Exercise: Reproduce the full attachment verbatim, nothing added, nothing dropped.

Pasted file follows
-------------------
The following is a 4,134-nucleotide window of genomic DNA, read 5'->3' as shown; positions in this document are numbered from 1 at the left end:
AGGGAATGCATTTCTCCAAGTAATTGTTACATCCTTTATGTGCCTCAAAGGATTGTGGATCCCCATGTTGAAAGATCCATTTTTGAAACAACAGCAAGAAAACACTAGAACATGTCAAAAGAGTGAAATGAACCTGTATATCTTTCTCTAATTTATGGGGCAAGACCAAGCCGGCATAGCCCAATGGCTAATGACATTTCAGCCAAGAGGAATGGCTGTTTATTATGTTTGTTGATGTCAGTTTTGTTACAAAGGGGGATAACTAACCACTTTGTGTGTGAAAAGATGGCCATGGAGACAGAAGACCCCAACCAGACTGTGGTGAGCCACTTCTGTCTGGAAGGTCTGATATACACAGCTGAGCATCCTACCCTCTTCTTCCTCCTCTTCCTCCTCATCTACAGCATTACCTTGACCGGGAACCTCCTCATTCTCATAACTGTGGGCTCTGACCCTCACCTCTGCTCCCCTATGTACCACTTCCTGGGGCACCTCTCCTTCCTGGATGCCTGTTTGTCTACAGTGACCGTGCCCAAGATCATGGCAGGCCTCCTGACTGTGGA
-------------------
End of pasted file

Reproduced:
The following is a 4,134-nucleotide window of genomic DNA, read 5'->3' as shown; positions in this document are numbered from 1 at the left end:
AGGGAATGCATTTCTCCAAGTAATTGTTACATCCTTTATGTGCCTCAAAGGATTGTGGATCCCCATGTTGAAAGATCCATTTTTGAAACAACAGCAAGAAAACACTAGAACATGTCAAAAGAGTGAAATGAACCTGTATATCTTTCTCTAATTTATGGGGCAAGACCAAGCCGGCATAGCCCAATGGCTAATGACATTTCAGCCAAGAGGAATGGCTGTTTATTATGTTTGTTGATGTCAGTTTTGTTACAAAGGGGGATAACTAACCACTTTGTGTGTGAAAAGATGGCCATGGAGACAGAAGACCCCAACCAGACTGTGGTGAGCCACTTCTGTCTGGAAGGTCTGATATACACAGCTGAGCATCCTACCCTCTTCTTCCTCCTCTTCCTCCTCATCTACAGCATTACCTTGACCGGGAACCTCCTCATTCTCATAACTGTGGGCTCTGACCCTCACCTCTGCTCCCCTATGTACCACTTCCTGGGGCACCTCTCCTTCCTGGATGCCTGTTTGTCTACAGTGACCGTGCCCAAGATCATGGCAGGCCTCCTGACTGTGGA